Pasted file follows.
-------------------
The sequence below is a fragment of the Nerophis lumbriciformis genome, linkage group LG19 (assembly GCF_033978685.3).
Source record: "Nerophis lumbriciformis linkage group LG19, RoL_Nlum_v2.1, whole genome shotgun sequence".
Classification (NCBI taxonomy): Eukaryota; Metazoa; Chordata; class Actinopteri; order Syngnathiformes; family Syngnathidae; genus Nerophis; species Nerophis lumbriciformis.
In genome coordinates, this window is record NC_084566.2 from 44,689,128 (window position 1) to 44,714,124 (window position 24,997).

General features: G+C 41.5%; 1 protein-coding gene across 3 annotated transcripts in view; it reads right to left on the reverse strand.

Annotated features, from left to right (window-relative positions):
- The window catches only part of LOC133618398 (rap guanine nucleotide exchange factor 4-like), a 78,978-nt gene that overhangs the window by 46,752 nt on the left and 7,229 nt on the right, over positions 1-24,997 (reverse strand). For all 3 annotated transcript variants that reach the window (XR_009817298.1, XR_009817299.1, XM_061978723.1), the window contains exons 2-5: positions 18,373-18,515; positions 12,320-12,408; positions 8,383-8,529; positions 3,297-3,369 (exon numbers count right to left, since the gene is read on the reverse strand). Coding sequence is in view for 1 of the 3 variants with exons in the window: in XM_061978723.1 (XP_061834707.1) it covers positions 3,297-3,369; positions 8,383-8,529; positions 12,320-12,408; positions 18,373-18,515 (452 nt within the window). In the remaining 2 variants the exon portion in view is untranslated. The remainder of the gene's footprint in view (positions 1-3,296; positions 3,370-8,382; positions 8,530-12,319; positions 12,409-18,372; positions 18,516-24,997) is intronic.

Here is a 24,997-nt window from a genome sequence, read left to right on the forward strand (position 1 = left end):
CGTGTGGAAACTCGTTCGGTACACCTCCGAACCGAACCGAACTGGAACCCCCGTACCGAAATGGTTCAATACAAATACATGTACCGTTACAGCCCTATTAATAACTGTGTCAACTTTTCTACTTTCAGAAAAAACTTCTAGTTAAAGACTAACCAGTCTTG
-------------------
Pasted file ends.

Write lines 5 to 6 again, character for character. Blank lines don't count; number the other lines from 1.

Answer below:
General features: G+C 41.5%; 1 protein-coding gene across 3 annotated transcripts in view; it reads right to left on the reverse strand.

Annotated features, from left to right (window-relative positions):